Glucose monitoring: The next big thing in wearables?

According to the CDC, more than a third of all Americans currently suffers from diabetes and 88 million American adults have prediabetes (which is reversible with proper diet and exercise). On a global scale, the International Diabetes Foundation estimates that around 700 million people will be living with diabetes by 2045. This is a health crisis that can be partially addressed with new technologies. For years, diabetics have been forced to stick their fingers to draw blood for glucose monitoring throughout the day, but a non-invasive solution that could regularly keep tabs on the level of glucose in one’s blood would be ideal.

There have been numerous attempts to engineer a solution in the past, but even “less invasive” measuring techniques, such as those from Dexcom, have required inserting sensors under the skin. Completely non-invasive techniques thus far have proven unreliable, inaccurate, or both. As technologies improve, however, it’s possible to envision sensors being integrated into an Apple Watch or competing smartwatch in the future. Dexcom’s current solution sends information via Bluetooth from a wearable sensor to paired Android phones or iPhones.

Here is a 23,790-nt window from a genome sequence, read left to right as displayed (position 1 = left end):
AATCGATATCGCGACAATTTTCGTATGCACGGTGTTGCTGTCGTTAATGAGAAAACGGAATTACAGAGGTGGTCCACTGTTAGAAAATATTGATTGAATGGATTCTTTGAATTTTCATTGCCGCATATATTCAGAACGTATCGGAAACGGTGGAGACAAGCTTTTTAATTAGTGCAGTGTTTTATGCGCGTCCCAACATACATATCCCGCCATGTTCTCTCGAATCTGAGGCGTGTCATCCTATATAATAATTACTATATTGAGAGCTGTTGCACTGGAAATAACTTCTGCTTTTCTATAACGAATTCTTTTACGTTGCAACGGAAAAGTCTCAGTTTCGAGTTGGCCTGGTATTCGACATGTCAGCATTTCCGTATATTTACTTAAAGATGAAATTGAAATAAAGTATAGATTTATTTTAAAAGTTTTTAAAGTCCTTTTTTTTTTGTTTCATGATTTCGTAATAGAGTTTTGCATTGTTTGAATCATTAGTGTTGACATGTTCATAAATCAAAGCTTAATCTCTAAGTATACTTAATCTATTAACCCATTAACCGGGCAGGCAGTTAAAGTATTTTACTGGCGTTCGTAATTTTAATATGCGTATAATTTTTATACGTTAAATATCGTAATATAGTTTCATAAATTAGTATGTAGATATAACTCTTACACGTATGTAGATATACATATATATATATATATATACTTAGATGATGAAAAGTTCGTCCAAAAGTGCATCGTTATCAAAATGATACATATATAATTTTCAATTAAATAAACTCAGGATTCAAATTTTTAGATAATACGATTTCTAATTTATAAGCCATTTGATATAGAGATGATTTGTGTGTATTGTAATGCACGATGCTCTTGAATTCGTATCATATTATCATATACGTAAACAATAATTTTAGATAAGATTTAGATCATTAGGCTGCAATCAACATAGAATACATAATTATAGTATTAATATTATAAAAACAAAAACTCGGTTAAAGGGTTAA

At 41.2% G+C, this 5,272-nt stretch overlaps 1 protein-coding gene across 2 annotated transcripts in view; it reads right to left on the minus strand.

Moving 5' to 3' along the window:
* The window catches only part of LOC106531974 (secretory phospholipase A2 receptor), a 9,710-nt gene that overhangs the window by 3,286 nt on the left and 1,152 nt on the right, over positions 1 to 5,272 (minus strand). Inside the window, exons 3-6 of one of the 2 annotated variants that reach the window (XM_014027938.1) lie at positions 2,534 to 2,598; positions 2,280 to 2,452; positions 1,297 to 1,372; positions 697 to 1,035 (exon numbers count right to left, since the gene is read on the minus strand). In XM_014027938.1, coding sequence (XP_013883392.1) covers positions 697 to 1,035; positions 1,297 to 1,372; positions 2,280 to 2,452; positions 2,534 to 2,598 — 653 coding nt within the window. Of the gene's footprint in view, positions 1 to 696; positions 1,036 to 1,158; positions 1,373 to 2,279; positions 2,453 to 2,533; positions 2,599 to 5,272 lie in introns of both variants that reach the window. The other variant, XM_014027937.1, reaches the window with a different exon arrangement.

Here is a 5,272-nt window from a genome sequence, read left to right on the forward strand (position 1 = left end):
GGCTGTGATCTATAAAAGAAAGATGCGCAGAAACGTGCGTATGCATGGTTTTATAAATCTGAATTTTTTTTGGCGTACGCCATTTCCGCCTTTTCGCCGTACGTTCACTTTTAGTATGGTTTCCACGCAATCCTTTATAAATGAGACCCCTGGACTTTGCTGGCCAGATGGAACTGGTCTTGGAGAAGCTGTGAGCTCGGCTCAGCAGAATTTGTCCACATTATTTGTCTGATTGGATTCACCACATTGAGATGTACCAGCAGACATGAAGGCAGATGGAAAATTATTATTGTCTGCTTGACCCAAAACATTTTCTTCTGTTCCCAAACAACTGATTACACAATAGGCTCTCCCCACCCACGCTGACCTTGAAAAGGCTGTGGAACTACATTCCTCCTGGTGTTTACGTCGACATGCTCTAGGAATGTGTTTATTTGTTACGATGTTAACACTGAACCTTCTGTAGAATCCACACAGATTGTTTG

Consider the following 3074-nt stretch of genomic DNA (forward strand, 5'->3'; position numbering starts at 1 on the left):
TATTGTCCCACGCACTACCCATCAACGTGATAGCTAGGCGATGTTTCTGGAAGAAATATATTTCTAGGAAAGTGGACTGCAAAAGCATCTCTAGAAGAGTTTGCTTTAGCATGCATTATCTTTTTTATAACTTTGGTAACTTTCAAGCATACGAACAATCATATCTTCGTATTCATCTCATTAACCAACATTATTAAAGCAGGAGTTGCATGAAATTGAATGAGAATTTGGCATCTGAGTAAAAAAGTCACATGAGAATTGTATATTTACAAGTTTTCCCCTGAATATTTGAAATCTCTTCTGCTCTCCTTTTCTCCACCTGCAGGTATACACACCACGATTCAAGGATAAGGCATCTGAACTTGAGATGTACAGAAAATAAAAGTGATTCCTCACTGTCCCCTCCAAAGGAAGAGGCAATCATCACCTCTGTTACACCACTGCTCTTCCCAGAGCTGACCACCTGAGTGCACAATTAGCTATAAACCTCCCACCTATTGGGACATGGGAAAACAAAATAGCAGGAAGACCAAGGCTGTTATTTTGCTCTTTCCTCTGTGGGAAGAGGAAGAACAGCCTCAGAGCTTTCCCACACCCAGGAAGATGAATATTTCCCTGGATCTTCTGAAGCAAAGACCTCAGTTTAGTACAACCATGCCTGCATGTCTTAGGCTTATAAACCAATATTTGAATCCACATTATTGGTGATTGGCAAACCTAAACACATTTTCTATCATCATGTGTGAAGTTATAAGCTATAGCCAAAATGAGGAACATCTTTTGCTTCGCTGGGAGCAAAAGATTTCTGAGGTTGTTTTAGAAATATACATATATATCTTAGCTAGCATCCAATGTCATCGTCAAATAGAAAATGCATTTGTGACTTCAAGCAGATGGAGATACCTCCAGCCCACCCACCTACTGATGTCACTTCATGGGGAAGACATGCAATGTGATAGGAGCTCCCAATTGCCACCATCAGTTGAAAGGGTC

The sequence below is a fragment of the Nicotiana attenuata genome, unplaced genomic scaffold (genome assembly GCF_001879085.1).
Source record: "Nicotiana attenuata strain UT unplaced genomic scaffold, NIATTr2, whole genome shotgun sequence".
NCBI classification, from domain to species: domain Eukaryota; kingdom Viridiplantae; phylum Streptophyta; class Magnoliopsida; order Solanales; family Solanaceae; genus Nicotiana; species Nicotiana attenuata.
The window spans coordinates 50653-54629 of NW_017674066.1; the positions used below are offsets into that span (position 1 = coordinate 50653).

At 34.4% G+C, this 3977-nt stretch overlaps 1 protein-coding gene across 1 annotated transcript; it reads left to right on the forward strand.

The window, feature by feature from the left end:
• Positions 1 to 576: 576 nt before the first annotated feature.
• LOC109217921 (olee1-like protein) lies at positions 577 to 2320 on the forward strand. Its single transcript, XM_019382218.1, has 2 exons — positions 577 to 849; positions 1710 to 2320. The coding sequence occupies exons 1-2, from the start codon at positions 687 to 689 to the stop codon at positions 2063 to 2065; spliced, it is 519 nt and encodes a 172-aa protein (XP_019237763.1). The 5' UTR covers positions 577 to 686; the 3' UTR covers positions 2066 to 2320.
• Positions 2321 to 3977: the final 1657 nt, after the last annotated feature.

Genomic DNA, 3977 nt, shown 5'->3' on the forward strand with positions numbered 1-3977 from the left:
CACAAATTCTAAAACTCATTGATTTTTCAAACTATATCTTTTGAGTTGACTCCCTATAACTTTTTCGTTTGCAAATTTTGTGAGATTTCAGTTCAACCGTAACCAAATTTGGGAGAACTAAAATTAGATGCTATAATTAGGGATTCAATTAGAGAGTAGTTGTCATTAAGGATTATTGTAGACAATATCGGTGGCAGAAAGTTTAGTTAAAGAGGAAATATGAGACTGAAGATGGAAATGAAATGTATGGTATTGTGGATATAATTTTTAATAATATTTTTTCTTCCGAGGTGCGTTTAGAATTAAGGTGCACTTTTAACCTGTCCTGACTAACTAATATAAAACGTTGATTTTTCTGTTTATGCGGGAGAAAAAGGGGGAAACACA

Fitbit recently had invested $6 million in Sano, a company that’s developing a small patch to read a person’s glucose via interstitial fluid just under your skin. As for Apple, the tech giant has partnered with UK startup Rockley Photonics, which builds optical sensors to measure blood glucose data.

It’s only a matter of time before Apple, Fitbit, Samsung, and others in the wearables space offer this important health metric as a standard feature. That will be good news for diabetics, but also for health-minded individuals who want to understand how quickly their bodies are metabolizing sugar and what impact certain foods will have on their blood glucose levels after eating.

According to Interpret’s New Media Measure®, while diabetes isn’t a top concern like sleep quality or stress levels for smartwatch and fitness tracker owners, the disease is actually one of the only health concerns that over-indexes with wearables owners compared to the general population. More than 13% of wearables owners in the US are concerned about diabetes compared to 11.7% of the general population. In the near future, these concerns will be addressed with a simple twist of the wrist.